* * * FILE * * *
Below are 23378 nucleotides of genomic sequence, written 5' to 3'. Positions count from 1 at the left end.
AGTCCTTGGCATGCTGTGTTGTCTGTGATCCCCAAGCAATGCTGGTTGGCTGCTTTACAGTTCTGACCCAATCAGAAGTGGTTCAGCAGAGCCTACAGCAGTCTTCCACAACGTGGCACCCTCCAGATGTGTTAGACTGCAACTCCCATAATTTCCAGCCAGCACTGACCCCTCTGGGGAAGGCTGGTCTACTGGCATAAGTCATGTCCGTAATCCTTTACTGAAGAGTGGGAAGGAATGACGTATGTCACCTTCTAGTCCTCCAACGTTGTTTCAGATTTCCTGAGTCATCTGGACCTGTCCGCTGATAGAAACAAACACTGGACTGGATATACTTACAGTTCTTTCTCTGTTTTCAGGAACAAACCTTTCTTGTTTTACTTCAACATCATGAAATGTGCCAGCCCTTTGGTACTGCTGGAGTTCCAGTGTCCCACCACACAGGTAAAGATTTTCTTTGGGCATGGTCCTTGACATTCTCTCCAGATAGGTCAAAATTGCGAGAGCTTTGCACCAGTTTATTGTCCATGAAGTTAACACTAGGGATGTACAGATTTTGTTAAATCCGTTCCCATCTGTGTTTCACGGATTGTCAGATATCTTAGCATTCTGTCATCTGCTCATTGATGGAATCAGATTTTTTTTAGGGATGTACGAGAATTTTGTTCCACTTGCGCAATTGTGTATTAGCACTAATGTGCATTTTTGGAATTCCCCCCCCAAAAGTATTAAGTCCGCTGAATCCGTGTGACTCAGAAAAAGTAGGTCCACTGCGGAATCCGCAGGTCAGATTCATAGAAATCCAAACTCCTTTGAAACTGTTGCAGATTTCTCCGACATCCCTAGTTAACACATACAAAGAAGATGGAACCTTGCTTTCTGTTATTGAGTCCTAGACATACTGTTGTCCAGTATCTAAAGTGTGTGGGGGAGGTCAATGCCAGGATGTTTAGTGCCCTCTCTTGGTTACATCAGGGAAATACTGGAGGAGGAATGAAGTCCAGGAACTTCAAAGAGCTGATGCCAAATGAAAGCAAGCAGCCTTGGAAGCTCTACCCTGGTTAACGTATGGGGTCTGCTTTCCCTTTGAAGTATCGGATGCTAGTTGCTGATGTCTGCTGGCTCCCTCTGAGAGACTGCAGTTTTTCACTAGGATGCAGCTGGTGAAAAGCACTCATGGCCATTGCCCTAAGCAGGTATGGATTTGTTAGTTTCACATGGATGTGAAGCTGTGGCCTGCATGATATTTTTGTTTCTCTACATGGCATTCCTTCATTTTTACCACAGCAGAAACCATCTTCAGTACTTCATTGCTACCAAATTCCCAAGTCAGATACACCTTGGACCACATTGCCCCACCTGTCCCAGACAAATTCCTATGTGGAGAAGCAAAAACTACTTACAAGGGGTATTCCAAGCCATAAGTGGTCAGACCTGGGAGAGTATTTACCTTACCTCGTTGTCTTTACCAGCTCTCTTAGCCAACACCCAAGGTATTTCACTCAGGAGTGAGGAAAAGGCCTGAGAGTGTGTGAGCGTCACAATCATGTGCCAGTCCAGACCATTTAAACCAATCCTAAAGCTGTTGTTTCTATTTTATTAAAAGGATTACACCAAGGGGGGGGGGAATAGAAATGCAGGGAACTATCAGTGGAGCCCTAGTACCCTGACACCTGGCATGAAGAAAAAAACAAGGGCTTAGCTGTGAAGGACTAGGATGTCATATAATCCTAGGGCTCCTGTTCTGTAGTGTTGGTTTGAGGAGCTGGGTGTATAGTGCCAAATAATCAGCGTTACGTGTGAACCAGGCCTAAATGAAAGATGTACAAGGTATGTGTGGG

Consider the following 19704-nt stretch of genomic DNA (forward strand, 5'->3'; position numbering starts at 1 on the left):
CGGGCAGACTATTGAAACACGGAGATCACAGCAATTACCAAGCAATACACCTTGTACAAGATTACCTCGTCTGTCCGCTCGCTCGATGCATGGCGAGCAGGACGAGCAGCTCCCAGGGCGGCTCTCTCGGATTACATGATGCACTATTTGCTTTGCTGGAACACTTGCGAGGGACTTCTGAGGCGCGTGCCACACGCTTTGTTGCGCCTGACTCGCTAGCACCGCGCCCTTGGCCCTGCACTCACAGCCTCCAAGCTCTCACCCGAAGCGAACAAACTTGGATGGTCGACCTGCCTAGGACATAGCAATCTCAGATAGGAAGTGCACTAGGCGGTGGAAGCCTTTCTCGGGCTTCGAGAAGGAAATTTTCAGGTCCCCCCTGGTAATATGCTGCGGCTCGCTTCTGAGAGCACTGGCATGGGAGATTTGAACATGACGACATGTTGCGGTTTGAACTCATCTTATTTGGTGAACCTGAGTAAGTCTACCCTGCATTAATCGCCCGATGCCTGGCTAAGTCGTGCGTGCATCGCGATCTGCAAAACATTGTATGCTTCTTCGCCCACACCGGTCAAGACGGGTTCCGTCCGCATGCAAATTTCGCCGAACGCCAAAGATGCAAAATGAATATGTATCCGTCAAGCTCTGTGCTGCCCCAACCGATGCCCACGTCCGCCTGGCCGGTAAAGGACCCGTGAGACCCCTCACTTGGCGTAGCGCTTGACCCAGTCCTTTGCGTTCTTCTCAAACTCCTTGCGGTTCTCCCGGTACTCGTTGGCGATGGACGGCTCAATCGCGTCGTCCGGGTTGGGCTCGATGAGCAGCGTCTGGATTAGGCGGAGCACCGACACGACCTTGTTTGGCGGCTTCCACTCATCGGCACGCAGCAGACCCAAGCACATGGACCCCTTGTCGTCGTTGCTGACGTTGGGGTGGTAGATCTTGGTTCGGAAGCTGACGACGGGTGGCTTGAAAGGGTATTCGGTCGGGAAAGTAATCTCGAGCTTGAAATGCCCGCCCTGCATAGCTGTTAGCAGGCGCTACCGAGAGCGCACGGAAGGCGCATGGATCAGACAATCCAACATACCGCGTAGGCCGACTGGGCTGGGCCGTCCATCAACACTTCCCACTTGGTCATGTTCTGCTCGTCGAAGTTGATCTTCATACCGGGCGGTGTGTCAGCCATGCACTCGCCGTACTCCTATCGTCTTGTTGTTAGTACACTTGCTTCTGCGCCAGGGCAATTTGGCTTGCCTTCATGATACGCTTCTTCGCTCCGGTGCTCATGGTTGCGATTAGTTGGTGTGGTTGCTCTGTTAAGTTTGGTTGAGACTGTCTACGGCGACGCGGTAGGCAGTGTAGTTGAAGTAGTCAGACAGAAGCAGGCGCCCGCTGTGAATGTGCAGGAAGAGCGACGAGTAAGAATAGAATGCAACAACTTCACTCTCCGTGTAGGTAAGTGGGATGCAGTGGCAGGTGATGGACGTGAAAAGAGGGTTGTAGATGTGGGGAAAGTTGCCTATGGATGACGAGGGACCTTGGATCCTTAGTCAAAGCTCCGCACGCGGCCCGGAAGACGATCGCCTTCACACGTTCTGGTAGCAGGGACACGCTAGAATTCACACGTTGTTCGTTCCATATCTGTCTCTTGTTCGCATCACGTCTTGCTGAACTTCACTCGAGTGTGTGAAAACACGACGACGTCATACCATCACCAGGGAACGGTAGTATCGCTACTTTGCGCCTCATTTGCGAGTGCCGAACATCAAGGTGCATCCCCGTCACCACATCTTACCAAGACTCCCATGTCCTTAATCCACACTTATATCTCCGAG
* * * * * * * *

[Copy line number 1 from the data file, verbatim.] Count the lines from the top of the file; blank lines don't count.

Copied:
Below are 23378 nucleotides of genomic sequence, written 5' to 3'. Positions count from 1 at the left end.